#1216: Knightfall Batman




‘90s comics are notorious for fostering an over-arching tone of “not your daddy’s comics,” I guess in an attempt to make the genre seem more hip and fly (see?  I’m one of the cool kids!  I can get home with the downies).  One of the ways they did this was by performing lots of edgy stunts that “rocked the comics world to its core!”  Green Lantern went nuts and dismantled the corps, Superman died and was replaced by four off-shoot characters, etc.  Even Batman wasn’t exempt, thanks to the “Knightfall” story arc that ran through all the Bat-titles in the early ‘90s, where newly-introduced villain Bane bested and crippled Bruce Wayne, necessitating his replacement by Jean-Paul Valley, a far more anti-heroic character.  The story is actually pretty well-regarded, mostly because it dove head-on into a lot of the tropes associated with the ‘90s anti-hero boom and deconstructed them, with the final moral of the story being that the new style of Batman just didn’t work as well as the original.  Since the story hit right on the cusp of the superhero toy boom, several of the key characters got figures at the time of the story.  The final, more armored incarnation of Valley’s Batman has been a particular favorite of toy companies, even in current times.


azbatsdcm2Knightfall Batman was released as part of Mattel’s smaller-scale DC Comics Multiverse line.  He’s one of the many Arkham Origins-based figures from the line, and like a good portion of those figures, he represents one of the many skins that could be swapped out for Batman’s standard look.  Said skin is based on Jean-Paul Valley’s late Knightfall look (though not his *latest* look; the armored sections got a bit more tech-y as the story progressed).  It’s the look most associated with the storyline as a whole, so it’s certainly a strong choice of both skin and figure.  The figure stands a little under 4 inches tall and has 18 points of articulation.  As with so many Mattel figures, the articulation  scheme is rather archaic, but at this point I sort of just expect that.  If Mattel’s determined to stay just behind the pack, I can’t stop them.  The sculpt is decent enough, I suppose.  It’s about on par with the other figures I’ve gotten from the line; the basic look is pretty solid, but there’s not a whole lot of small detail work or anything that really makes it stand out.  There’s also the incredibly awkward way the front of the belt is handled.  It’s supposed to not have a buckle, but since they made the belt a separate piece (because reasons), the tunic is interrupted twice where the belt connects, which ruins the visual flow.  And, of course, there are the huge hands, because no one at Mattel knows how to scale hands for this size figure, I guess.  The paint on the figure is passable, but, like the sculpt, a little uninspired.  The colors all more or less match up, but they’re just… unexciting.  The blue is dark, the gold is dull, the yellow is cold, and the black is just very flat.  Application is also a bit sloppy, but it’s far from the worst I’ve seen from Mattel.  The figure includes no accessories, which is a slight letdown.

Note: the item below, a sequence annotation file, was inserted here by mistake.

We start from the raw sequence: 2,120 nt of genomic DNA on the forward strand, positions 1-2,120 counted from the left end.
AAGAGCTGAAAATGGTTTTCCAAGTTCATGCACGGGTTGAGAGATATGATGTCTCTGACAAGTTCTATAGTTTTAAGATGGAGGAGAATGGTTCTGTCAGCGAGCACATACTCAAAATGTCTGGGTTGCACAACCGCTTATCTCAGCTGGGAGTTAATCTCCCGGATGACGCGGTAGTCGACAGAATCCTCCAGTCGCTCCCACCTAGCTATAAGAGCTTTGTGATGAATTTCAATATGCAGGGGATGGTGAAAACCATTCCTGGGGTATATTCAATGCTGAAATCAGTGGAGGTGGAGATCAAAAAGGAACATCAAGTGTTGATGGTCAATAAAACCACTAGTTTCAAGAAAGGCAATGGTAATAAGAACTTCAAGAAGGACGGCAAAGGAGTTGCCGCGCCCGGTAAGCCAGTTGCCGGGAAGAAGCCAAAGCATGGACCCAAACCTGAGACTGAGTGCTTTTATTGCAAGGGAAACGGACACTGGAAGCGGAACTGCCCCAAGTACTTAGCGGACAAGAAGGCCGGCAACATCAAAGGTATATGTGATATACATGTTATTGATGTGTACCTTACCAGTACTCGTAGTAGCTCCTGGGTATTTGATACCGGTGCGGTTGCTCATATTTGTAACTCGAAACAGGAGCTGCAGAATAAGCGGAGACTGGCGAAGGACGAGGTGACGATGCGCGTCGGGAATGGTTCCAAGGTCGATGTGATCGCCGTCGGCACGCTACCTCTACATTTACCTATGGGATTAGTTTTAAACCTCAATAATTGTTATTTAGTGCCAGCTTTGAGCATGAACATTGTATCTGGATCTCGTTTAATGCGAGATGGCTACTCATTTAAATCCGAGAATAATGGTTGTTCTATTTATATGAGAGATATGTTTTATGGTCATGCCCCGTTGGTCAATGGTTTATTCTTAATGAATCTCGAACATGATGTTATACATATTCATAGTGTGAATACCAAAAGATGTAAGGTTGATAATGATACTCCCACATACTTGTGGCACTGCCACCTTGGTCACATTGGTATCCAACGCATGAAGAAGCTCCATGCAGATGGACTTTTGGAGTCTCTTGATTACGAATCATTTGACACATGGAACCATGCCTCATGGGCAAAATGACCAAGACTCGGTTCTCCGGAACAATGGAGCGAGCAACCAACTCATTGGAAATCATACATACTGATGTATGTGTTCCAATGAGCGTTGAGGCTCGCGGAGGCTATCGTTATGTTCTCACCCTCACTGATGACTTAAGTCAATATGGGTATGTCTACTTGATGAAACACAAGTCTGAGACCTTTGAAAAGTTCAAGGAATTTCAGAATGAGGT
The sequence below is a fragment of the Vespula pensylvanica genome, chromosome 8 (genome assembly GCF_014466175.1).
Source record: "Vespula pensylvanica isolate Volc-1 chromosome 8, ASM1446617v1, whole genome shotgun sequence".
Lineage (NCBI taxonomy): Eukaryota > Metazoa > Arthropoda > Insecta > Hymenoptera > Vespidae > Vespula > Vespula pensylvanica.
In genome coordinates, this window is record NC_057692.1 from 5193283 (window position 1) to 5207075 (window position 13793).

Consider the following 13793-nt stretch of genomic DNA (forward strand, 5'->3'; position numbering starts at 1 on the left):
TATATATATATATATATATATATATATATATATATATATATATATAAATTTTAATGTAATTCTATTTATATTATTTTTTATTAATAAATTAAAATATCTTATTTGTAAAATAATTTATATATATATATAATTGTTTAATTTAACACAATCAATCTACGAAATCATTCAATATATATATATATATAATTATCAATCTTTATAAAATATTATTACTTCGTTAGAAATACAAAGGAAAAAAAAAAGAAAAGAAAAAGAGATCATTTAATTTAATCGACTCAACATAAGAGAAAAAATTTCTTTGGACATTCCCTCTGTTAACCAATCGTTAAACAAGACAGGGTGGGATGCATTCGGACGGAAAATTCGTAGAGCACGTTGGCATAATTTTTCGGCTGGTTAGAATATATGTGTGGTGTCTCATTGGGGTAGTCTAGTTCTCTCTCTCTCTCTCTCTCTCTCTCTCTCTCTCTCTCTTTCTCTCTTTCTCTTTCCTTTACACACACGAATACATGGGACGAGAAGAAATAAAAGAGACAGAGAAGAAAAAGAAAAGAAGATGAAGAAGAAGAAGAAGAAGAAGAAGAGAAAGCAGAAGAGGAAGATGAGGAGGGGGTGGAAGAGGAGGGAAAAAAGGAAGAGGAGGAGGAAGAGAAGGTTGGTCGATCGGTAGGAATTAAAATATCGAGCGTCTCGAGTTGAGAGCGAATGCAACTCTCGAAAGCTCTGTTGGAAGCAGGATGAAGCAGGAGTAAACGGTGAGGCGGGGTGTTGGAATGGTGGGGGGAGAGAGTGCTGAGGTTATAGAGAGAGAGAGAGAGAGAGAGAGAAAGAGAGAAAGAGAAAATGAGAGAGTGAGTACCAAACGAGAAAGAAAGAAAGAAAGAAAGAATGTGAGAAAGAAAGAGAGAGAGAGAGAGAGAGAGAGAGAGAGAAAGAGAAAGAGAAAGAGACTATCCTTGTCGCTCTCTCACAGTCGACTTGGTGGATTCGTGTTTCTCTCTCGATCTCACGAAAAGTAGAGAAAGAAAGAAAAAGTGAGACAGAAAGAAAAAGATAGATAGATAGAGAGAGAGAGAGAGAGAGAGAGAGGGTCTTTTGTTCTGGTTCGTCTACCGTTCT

Have I mentioned Super Awesome Girlfriend’s stress buying before?  Yeah, this guy’s a case of that.  She stopped at a Walgreens on the drive to her parents’ and this was one of the handful of figures she grabbed for me (after verifying I didn’t already own him).  Is he a perfect figure?  No.  Is he an exciting figure?  Not incredibly so, but he has his merits.  I’ve owned worse figures, and I like the design enough that I’m happy to own a figure of it.

3 responses

  1. I’d love for this figure to make it’s way into the 6 inch Multiverse line. I was actually thinking about this guy yesterday because my wife, daughter, and I were looking at the little Thomas the Tank engine trains that look like DC characters and one of them was Azrael Batman. That’s pretty obscure for a toyline aimed at toddlers.

  2. A few facts wrong here. Dennis O’Neil has gone on record many times saying that Azrael, the breaking of Batman’s back, and Azrael becoming Batman were never gimmicks having to do with competing with the anti-hero trend at that moment by Marvel and Image (Wolverine, Puisher, Ghst Rider, Spawn, W.I.L.D. Cats, etc), It was mainly to create a very large cross issue story arc. Additionally, contrary to what bloggers like to boast now, when it happened no one hated the Azrael character or him as Batman. It was far from a disaster and people were pretty excited and open to it. Next to the figure put out by Hasbro in 1999, this figure is very comic accurate and is of the Knighfall version of the suit which was from Azrael’s start as Batman with his costume, not a later version.

    • A thousand apologies! Didn’t mean to get that stuff wrong. I actually knew that the story wasn’t purely gimmick, but somehow that didn’t make its way into to the intro. I don’t have any issues with Azrael and always thought he was actually pretty popular with fans. As far as the costume? That’s my bad. I was thinking he ran around in Bruce’s costume with the extra gauntlets (seen here: https://hopeburnsbright.files.wordpress.com/2015/11/notgoodenough.jpg) for a bit longer. I blame writing most of this review during a layover for that one.

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